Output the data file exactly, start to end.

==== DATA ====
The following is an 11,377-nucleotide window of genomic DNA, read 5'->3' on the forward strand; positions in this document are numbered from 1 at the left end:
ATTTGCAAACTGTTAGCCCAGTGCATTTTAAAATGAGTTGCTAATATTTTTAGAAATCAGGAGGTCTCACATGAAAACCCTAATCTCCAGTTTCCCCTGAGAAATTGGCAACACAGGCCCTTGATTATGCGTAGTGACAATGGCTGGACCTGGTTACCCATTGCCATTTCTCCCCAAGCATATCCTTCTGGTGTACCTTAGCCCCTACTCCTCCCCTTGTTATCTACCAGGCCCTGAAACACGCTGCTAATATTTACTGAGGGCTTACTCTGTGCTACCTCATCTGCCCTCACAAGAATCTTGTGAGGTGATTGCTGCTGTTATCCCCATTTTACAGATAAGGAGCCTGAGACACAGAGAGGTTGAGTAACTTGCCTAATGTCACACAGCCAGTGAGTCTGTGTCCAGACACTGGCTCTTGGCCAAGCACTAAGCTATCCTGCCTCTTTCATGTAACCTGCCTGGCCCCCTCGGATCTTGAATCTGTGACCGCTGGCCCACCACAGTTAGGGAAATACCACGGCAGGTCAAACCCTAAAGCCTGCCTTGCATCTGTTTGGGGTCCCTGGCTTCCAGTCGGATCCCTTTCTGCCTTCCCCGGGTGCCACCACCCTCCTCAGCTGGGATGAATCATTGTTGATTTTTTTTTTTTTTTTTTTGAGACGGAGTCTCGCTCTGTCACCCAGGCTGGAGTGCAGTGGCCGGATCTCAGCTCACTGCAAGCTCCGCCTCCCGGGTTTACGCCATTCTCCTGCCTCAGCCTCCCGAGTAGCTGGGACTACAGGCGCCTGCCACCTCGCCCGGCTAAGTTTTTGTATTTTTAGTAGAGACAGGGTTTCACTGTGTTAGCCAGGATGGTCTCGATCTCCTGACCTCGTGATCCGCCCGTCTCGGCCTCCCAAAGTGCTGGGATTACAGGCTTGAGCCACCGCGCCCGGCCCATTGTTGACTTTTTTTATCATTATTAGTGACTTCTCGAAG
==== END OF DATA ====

The following is an 11,377-nucleotide window of genomic DNA, read 5'->3' on the forward strand; positions in this document are numbered from 1 at the left end:
ATTTGCAAACTGTTAGCCCAGTGCATTTTAAAATGAGTTGCTAATATTTTTAGAAATCAGGAGGTCTCACATGAAAACCCTAATCTCCAGTTTCCCCTGAGAAATTGGCAACACAGGCCCTTGATTATGCGTAGTGACAATGGCTGGACCTGGTTACCCATTGCCATTTCTCCCCAAGCATATCCTTCTGGTGTACCTTAGCCCCTACTCCTCCCCTTGTTATCTACCAGGCCCTGAAACACGCTGCTAATATTTACTGAGGGCTTACTCTGTGCTACCTCATCTGCCCTCACAAGAATCTTGTGAGGTGATTGCTGCTGTTATCCCCATTTTACAGATAAGGAGCCTGAGACACAGAGAGGTTGAGTAACTTGCCTAATGTCACACAGCCAGTGAGTCTGTGTCCAGACACTGGCTCTTGGCCAAGCACTAAGCTATCCTGCCTCTTTCATGTAACCTGCCTGGCCCCCTCGGATCTTGAATCTGTGACCGCTGGCCCACCACAGTTAGGGAAATACCACGGCAGGTCAAACCCTAAAGCCTGCCTTGCATCTGTTTGGGGTCCCTGGCTTCCAGTCGGATCCCTTTCTGCCTTCCCCGGGTGCCACCACCCTCCTCAGCTGGGATGAATCATTGTTGATTTTTTTTTTTTTTTTTTTGAGACGGAGTCTCGCTCTGTCACCCAGGCTGGAGTGCAGTGGCCGGATCTCAGCTCACTGCAAGCTCCGCCTCCCGGGTTTACGCCATTCTCCTGCCTCAGCCTCCCGAGTAGCTGGGACTACAGGCGCCTGCCACCTCGCCCGGCTAAGTTTTTGTATTTTTAGTAGAGACAGGGTTTCACTGTGTTAGCCAGGATGGTCTCGATCTCCTGACCTCGTGATCCGCCCGTCTCGGCCTCCCAAAGTGCTGGGATTACAGGCTTGAGCCACCGCGCCCGGCCCATTGTTGACTTTTTTTATCATTATTAGTGACTTCTCGAAG